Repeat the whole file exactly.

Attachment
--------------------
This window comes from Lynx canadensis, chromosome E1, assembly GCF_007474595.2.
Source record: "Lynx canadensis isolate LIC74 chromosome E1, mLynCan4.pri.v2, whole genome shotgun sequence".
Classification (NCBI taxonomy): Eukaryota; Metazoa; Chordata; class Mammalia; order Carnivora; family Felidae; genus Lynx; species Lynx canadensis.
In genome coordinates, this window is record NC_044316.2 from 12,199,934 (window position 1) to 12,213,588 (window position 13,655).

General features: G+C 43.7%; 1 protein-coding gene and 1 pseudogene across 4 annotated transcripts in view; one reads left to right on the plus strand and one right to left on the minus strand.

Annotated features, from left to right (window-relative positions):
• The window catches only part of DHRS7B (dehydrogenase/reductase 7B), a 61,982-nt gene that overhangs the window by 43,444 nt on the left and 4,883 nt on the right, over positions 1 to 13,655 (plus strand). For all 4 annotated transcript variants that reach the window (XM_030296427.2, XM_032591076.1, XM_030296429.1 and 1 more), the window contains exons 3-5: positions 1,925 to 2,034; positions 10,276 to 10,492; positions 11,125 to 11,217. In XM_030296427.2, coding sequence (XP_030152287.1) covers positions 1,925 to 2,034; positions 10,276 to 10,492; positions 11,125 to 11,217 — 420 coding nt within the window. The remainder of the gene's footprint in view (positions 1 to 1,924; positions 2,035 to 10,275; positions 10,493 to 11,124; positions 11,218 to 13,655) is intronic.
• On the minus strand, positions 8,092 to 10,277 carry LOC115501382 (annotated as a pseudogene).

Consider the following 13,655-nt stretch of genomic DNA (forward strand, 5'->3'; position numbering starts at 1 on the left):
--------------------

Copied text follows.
This window comes from Lynx canadensis, chromosome E1, assembly GCF_007474595.2.
Source record: "Lynx canadensis isolate LIC74 chromosome E1, mLynCan4.pri.v2, whole genome shotgun sequence".
Classification (NCBI taxonomy): Eukaryota; Metazoa; Chordata; class Mammalia; order Carnivora; family Felidae; genus Lynx; species Lynx canadensis.
In genome coordinates, this window is record NC_044316.2 from 12,199,934 (window position 1) to 12,213,588 (window position 13,655).

General features: G+C 43.7%; 1 protein-coding gene and 1 pseudogene across 4 annotated transcripts in view; one reads left to right on the plus strand and one right to left on the minus strand.

Annotated features, from left to right (window-relative positions):
• The window catches only part of DHRS7B (dehydrogenase/reductase 7B), a 61,982-nt gene that overhangs the window by 43,444 nt on the left and 4,883 nt on the right, over positions 1 to 13,655 (plus strand). For all 4 annotated transcript variants that reach the window (XM_030296427.2, XM_032591076.1, XM_030296429.1 and 1 more), the window contains exons 3-5: positions 1,925 to 2,034; positions 10,276 to 10,492; positions 11,125 to 11,217. In XM_030296427.2, coding sequence (XP_030152287.1) covers positions 1,925 to 2,034; positions 10,276 to 10,492; positions 11,125 to 11,217 — 420 coding nt within the window. The remainder of the gene's footprint in view (positions 1 to 1,924; positions 2,035 to 10,275; positions 10,493 to 11,124; positions 11,218 to 13,655) is intronic.
• On the minus strand, positions 8,092 to 10,277 carry LOC115501382 (annotated as a pseudogene).

Consider the following 13,655-nt stretch of genomic DNA (forward strand, 5'->3'; position numbering starts at 1 on the left):